Artist’s representation of electron emission from the quantum dot into water for further use in useful photochemistry such as carbon dioxide conversion or generation of ‘solar fuels’. The quantum dot is a spherical item on the left; it consists of many atoms (small circles). It is energized by a laser beam and the electron (white dot) ejected from the quantum dot is propelled up and to the right into water. Courtesy/Albin Guyot
Incorporating magnetic ions into colloidal quantum dots enables them to convert light into a stream of free electrons. This effect could benefit numerous technologies, from solar photochemistry and night-vision goggles to advanced accelerators and free-electron lasers.
Victor Klimov, lead Los Alamos National Laboratory (LANL) researcher on this project, said, “What we have done is to use a process of so-called ‘spin-exchange,’ enabled by adding manganese to specially sized quantum dots, to rapidly push energy from the manganese ions to the quantum dot electron. This eventually allows the electron to reach a ‘free’ unbound state and break loose.”
The new process employs a combined energy of multiple manganese ions. Therefore, it can be driven by low-energy photons from the visible part of the optical spectrum. This makes the process very useful in solar photochemistry as a driver of reactions such as carbon dioxide conversion or generation of solar fuels.
In photoemission, an electron is ejected from a material upon interaction with light. A traditional mechanism of photoemission is a photoelectric effect, due to the transfer of a photon’s energy to a bound electron, which is promoted to a higher-energy unbound state outside the material. Commonly, though, the emitted electron flux is only a small fraction – thousandths of a percent or less – of the incident photon flux, which is inefficient.
Another limitation is the need for high-energy ultraviolet or even X-ray photons to overcome strong bonding of the electron to the material. Such photons, however, are difficult to generate. Furthermore, they are sparse in the solar spectrum which limits the utility of traditional photoemission in solar photochemistry. Thus, the addition of the manganese made a profound difference.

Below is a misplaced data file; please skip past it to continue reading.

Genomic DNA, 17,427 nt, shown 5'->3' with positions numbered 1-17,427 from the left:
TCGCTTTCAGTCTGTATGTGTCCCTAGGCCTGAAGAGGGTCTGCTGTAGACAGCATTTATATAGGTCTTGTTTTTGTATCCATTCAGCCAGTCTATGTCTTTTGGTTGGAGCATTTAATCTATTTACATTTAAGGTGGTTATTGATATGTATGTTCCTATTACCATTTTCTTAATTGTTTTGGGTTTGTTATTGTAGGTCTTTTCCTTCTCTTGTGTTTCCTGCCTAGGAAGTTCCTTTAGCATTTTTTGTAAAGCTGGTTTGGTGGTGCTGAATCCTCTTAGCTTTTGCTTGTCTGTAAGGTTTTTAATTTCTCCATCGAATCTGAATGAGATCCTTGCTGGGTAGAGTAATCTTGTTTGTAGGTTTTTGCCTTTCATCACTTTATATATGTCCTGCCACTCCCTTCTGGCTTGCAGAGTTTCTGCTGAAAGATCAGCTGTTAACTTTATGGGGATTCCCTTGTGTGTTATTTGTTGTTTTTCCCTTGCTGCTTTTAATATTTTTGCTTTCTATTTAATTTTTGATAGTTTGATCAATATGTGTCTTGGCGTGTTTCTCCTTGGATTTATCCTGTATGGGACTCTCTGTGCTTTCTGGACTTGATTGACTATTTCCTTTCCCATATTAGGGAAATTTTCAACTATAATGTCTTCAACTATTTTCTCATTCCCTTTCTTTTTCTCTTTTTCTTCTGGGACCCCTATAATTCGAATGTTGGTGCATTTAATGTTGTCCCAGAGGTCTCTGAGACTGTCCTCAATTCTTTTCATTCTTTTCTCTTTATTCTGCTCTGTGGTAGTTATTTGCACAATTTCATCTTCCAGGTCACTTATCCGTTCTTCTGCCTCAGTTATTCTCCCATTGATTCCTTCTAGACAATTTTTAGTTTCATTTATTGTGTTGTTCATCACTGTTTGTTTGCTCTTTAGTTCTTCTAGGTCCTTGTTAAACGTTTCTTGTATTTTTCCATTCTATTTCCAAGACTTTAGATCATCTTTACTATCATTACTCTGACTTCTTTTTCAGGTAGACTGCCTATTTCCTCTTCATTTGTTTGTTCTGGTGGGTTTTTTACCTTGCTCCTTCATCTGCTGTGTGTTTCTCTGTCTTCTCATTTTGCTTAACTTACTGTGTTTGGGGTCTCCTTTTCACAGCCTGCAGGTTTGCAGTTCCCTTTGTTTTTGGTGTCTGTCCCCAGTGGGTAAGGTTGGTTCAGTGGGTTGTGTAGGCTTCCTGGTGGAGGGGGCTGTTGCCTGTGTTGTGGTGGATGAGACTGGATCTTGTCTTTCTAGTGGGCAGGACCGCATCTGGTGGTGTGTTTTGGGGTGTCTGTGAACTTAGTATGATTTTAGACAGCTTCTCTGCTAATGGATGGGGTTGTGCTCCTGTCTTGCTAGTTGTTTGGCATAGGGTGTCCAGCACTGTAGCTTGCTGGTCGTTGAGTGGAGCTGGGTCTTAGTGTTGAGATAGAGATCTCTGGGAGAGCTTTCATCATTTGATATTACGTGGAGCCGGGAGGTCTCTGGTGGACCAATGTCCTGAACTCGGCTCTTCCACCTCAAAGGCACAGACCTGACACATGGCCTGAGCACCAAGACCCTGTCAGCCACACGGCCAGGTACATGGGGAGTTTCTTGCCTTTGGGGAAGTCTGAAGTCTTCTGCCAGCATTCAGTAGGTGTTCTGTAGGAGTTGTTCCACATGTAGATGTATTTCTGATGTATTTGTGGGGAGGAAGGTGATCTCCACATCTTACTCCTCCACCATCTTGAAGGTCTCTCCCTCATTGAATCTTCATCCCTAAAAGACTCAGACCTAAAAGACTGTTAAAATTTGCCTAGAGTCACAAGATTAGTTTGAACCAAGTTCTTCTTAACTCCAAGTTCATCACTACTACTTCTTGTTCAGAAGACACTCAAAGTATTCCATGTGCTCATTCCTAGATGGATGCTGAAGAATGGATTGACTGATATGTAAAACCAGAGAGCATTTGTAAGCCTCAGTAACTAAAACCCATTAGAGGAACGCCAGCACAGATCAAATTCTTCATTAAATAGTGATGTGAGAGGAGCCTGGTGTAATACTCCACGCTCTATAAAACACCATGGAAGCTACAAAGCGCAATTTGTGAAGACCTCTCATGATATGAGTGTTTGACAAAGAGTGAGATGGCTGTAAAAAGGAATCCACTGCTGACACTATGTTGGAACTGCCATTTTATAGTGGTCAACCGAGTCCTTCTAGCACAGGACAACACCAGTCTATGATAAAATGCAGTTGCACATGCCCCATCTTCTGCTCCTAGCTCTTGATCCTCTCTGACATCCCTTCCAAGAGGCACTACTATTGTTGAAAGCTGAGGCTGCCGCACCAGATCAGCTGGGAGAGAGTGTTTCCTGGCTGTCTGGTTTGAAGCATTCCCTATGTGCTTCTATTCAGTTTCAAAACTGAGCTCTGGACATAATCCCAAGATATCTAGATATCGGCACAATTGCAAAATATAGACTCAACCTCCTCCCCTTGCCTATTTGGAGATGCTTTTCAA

The work was published today in the journal Nature Photonics, by scientists from Los Alamos and the University of New Mexico (UNM).
In their new article, Los Alamos researchers demonstrated an alternative “spin-exchange Auger-type” photoemission mechanism that helps overcome the deficiencies of the traditional photoelectric effect. Clément Livache, a postdoctoral researcher at Los Alamos and a lead spectroscopist on this project, said “using this new process we achieved extraordinary photoemission efficiencies of a few percent and, importantly, they are realized with low-energy visible light photons.”
Los Alamos scientists exploited a process called spin-exchange energy transfer, which is orders of magnitude faster than the traditional process. They used cadmium selenide quantum dots doped with manganese (Mn) impurities, synthesized by their UNM collaborator, Ho Jin, who also tuned quantum dot size to achieve energy resonance between the intrinsic exciton and the spin-flip transition of the Mn ion.
To test the practical utility of the discovered effect, the Los Alamos researchers modified quantum dot surfaces to make them compatible with water. Whi Dong Kim, a former Los Alamos postdoc, said, “in the case of water-based quantum dots, emitted electrons are stabilized by water molecules and form complexes usually referred to as solvated electrons. These species possess a large reduction power which can be employed to drive high-energy chemical reactions.”
Funding: These studies were supported by the Solar Photochemistry Program of the Chemical Sciences, Biosciences and Geosciences Division, Office of Basic Energy Sciences, Office of Science, U.S. Department of Energy.